YOU ARE HERE: LAT HomeCollections

Ackman closes some of his Herbalife short bet

October 03, 2013|By Stuart Pfeifer
  • Bill Ackman is founder and chief executive of hedge fund Pershing Square Capital Management.
Bill Ackman is founder and chief executive of hedge fund Pershing Square… (Norm Betts / Bloomberg )

Activist hedge fund manager Bill Ackman said he has closed nearly half of his short position on the stock of Los Angeles nutritional products company Herbalife Ltd. but said he still firmly believes it is a pyramid scheme that will attract regulatory action.

In December 2012, Ackman told investors that he believed Herbalife operated a pyramid scheme and would ultimately be shut down by regulators. He announced that he had taken a $1-billion short against the company's stock, a move that would allow his fund to profit if Herbalife shares fell.

Herbalife insisted that Ackman was wrong, saying that its multilevel marketing business model is legal and similar to many other companies. Herbalife has been in business since 1980.

PHOTOS: Inside Herbalife's Southern California operations

The stock has been climbing relentlessly for much of 2013, gaining 110% so far this year and causing Ackman's bet to lose hundreds of millions of dollars in value. In a letter to his investors on Monday, Ackman said his fund has cut its short position by more than 40%, or more than $400 million. The fund has replaced it with "put options" that will allow the fund to profit if Herbalife stock falls "within a reasonable time," without the risk of a short squeeze, Ackman wrote.

"While we have endured mark-to-market losses on this investment as Herbalife bulls have promoted the stock and downplayed the probability of government intervention, we believe it is only a matter of time before the company is shut down and prosecuted by regulators," Ackman said.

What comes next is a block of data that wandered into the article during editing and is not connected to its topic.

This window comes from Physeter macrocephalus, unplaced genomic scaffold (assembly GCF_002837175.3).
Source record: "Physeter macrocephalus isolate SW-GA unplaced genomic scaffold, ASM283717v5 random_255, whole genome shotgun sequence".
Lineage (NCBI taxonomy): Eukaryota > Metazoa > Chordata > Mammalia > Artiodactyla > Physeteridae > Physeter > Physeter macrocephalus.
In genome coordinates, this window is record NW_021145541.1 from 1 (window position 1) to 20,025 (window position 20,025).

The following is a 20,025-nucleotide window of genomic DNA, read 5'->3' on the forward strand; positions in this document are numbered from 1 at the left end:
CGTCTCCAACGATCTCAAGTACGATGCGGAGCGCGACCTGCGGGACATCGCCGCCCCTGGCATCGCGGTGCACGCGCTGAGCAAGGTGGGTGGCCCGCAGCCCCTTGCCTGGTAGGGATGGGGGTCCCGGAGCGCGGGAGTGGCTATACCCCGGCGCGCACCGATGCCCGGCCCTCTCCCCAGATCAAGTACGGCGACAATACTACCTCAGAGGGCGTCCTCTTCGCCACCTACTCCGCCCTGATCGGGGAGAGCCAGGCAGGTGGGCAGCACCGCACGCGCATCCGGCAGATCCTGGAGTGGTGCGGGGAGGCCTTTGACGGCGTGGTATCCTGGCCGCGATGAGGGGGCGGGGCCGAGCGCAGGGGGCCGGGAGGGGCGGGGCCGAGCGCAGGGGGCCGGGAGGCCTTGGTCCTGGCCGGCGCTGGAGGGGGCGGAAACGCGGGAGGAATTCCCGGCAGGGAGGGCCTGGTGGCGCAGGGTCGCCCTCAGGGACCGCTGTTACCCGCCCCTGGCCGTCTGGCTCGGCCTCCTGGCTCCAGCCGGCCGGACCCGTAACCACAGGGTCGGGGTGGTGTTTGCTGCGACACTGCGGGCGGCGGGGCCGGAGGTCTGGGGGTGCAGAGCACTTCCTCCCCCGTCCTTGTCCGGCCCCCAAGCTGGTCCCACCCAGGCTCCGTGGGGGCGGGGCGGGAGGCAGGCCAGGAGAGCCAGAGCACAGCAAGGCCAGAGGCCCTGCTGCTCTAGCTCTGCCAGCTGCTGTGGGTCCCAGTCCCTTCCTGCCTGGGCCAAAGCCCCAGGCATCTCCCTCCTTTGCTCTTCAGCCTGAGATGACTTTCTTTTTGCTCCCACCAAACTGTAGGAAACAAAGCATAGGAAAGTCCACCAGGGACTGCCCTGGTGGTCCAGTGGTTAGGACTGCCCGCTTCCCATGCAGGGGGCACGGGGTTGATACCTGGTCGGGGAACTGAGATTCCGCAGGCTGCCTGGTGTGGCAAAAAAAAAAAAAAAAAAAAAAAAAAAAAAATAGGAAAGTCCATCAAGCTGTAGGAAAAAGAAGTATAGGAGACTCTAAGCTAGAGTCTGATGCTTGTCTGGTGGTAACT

Herbalife has acknowledged in regulatory filings that it is cooperating with an investigation by the Securities and Exchange Commission. Several consumer and civil rights groups also have urged the Federal Trade Commission to investigate.

The primary issue is the way Herbalife pays its independent sales people. These distributors buy the company's diet and health foods at a discount and receive commissions based on their sales and the sales made by others that they recruit into the business. Fewer than 1% of its distributors make more than $25,000 a year, a fact that led Ackman and others to conclude that only a fortunate few at the top of the pyramid make money, while scores of others fail.

Ackman noted that Herbalife shares had climbed recently after an analyst's report that the company was planning a large buyback of its shares.

"The principal driver of the stock price appears to be the belief by bulls that government regulators will do nothing, and that the company will continue to generate strong earnings and cash flows which will be returned to shareholders in the form of share repurchases, which could force shorts, including Pershing Square, to cover," Ackman continued.

It has not been a good year for Pershing Square. Ackman sold his huge stake in JC Penney recently, taking a loss of about 50%. The fund is flat for the year, compared to a gain of about 20% for the S&P 500 index.

Herbalife shares were down about 5% in morning trading.


Treasury warns default could cause worse financial crisis than 2008

Initial jobless claims hold steady at near six-year low

Government shutdown may cut into so-so holiday sales, trade group says

Follow Stuart Pfeifer on Twitter

Los Angeles Times Articles